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    Safety Tip for Extinguisher Placement (Halogenated Agent Extinguisher Safety Information)

    By Mark Conroy

    UL requires that the nameplates on extinguishers containing halogenated agents (halons and halocarbons) be provided with safety information. This nameplate information is based on a weight-by-volume calculation to make sure that the agent’s safe exposure guidelines are not exceeded. The main purpose of the information is so the extinguisher user is not subjected to overexposure of the extinguishing agent vapors while discharging an extinguisher into a confined space. The UL minimum volume requirement for confined spaces is based on exposure to the agent in the absence of a fire and does not include considerations for fire and the agent decomposition products.

    The placement of extinguishers containing halogenated agents must therefore conform to this minimum confined space volume criteria. To calculate the volume of a space to be protected with a halogenated agent extinguisher, simply multiply the length by the width by the height. For example, if you have a room that is 10' by 12', with a 9' high ceiling, the calculation would be as follows:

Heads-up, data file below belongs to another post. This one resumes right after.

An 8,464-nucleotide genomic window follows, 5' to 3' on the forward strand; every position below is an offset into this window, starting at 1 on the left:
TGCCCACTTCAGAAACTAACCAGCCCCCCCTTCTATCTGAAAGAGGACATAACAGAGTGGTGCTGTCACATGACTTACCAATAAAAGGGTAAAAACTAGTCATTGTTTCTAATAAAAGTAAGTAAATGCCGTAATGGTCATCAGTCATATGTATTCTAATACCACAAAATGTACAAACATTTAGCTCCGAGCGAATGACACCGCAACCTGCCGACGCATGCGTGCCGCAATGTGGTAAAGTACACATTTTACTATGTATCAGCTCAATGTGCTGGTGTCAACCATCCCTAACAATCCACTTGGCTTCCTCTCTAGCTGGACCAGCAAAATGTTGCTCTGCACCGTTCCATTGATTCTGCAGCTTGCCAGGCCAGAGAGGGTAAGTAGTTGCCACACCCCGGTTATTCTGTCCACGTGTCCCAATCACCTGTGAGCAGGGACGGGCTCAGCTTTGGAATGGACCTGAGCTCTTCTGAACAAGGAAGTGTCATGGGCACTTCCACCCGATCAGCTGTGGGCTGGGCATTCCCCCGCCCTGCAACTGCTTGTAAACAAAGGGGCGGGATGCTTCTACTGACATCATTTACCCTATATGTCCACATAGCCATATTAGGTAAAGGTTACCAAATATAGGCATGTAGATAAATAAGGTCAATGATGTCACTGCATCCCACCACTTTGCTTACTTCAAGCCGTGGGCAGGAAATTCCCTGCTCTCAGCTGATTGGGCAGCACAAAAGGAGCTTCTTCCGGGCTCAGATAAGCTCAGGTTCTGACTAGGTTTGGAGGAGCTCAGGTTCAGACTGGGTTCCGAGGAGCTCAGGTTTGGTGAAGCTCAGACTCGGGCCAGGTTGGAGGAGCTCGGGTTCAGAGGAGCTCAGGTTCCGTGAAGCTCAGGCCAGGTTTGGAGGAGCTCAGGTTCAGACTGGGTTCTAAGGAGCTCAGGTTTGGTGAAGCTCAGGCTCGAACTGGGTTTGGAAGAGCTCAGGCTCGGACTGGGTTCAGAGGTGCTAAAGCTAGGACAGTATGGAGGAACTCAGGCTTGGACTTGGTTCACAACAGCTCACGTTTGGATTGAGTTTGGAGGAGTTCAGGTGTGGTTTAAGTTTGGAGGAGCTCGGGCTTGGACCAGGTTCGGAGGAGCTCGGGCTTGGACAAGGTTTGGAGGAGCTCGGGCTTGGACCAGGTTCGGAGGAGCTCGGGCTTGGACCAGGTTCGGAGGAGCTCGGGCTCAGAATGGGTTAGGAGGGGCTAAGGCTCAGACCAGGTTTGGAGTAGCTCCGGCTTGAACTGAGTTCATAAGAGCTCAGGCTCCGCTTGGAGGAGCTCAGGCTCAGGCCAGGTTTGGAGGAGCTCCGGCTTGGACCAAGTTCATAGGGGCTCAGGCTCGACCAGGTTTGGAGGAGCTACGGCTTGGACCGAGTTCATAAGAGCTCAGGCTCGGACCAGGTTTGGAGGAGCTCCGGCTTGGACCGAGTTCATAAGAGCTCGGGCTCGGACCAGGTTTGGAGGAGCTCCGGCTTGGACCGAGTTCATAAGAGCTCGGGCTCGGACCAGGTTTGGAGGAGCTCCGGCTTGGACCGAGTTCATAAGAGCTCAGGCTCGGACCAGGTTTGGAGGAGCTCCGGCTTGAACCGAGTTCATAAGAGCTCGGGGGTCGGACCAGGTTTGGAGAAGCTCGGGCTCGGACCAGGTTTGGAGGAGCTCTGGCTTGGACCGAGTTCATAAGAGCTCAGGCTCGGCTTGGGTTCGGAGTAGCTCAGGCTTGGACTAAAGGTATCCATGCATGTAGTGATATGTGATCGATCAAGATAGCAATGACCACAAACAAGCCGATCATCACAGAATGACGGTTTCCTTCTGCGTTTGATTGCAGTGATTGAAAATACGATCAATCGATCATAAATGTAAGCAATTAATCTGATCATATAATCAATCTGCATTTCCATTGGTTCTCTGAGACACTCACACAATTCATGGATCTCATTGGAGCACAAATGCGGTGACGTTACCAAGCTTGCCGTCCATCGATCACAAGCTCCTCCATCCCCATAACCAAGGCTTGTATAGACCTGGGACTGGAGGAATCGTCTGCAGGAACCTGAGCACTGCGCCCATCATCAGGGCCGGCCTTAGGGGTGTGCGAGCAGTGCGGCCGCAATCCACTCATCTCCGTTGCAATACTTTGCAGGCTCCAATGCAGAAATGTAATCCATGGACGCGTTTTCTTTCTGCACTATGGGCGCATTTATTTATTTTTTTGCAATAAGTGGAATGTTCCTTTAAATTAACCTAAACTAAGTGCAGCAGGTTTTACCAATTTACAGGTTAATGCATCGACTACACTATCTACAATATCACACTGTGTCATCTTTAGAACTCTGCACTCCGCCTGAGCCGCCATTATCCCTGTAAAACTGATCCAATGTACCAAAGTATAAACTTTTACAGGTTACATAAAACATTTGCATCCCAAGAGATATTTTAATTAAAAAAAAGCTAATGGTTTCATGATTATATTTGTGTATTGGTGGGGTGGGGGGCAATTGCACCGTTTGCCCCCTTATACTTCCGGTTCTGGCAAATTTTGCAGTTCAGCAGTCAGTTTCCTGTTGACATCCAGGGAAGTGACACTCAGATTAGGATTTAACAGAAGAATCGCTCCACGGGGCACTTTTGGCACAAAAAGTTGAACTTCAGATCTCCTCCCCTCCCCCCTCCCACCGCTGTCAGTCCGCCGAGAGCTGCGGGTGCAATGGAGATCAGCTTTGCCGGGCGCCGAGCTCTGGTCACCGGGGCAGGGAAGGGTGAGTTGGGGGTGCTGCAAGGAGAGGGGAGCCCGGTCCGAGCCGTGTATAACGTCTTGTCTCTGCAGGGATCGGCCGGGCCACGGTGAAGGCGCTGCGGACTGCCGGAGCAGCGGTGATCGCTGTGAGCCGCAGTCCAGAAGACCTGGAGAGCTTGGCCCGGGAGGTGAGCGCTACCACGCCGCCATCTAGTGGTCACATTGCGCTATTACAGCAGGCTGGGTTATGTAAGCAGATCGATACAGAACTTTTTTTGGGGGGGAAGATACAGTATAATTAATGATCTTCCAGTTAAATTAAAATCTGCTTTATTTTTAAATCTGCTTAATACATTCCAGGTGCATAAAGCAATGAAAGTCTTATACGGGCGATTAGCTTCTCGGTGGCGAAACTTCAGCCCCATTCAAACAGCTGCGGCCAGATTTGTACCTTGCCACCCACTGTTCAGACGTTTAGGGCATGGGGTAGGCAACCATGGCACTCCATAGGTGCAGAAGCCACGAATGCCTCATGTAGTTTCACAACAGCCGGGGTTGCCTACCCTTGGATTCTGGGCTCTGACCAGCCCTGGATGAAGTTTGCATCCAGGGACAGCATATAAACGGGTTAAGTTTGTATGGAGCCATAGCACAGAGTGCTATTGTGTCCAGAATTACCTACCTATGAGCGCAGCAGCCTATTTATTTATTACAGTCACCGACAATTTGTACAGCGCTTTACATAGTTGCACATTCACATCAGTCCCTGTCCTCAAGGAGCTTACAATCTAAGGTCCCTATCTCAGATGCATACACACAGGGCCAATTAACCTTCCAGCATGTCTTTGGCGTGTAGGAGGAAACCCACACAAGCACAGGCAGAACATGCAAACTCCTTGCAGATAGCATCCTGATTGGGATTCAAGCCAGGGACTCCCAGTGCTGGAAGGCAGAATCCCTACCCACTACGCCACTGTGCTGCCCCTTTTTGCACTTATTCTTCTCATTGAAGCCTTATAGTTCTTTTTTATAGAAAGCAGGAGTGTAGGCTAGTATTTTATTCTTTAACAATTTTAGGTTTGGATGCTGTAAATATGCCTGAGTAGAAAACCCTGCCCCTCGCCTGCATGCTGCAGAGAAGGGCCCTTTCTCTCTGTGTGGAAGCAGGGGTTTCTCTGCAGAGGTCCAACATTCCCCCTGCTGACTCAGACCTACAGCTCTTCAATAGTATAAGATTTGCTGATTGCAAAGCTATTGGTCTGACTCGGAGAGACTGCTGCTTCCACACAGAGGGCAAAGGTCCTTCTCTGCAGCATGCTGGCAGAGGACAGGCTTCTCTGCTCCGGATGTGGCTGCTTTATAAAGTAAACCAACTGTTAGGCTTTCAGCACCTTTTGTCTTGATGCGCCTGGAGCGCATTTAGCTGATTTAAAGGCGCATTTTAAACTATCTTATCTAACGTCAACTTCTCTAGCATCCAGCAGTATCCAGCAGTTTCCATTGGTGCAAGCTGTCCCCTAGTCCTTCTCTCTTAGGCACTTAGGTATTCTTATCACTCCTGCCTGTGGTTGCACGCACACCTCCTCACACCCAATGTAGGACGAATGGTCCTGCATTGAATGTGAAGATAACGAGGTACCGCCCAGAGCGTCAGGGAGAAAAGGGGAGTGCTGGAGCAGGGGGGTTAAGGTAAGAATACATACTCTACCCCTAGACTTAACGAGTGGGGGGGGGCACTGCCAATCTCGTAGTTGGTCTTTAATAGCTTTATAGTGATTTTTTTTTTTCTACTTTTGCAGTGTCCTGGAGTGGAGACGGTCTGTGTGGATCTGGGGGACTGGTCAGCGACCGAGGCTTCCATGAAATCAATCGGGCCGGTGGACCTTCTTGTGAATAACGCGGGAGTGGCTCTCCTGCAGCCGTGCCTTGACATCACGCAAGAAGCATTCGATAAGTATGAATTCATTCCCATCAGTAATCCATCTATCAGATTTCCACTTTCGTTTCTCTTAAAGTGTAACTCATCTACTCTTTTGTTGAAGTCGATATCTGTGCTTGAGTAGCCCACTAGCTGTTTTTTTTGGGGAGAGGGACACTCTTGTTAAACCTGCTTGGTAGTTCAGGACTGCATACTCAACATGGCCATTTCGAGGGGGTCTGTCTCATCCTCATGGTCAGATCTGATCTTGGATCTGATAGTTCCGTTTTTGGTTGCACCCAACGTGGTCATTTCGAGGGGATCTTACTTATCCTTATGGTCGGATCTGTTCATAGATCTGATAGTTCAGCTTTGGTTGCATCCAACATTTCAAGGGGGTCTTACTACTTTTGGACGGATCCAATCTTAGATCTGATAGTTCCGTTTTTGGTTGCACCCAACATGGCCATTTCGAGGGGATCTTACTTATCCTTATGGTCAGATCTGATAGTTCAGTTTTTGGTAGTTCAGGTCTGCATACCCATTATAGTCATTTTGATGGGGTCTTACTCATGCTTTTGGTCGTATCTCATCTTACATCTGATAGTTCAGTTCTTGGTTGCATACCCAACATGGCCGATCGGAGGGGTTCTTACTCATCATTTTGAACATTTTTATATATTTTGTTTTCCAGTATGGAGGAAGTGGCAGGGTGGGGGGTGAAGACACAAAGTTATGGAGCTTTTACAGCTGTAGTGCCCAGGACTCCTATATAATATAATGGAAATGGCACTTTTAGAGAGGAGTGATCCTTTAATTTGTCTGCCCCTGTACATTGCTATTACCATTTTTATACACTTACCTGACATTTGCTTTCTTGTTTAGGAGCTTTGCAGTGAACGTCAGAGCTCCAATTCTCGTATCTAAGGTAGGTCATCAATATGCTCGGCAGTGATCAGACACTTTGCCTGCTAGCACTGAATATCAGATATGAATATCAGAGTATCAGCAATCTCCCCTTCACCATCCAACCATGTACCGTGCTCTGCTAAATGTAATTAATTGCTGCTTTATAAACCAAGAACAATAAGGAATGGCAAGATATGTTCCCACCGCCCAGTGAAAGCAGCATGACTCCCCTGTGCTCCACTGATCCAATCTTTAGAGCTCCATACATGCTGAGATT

10' x 12' x 9' = 1,080 cu. ft.

    When you place an extinguisher, this calculation should always be performed. Make sure too, that the cubic feet that you’ve calculated exceeds the minimum volume (cubic feet) permitted on the extinguisher’s nameplate. The property owner should be made aware of this nameplate information for the safety of the end user.

    The above article is the opinion of the author and does not necessarily represent the position of a NFPA technical committee or the NFPA and may not be considered to be or relied upon as such.

    Mark Conroy is an engineer with Brooks Equipment Company and a principal member of the NFPA Technical Committee on Portable Fire Extinguishers. Copyright 2010, All Rights Reserved.

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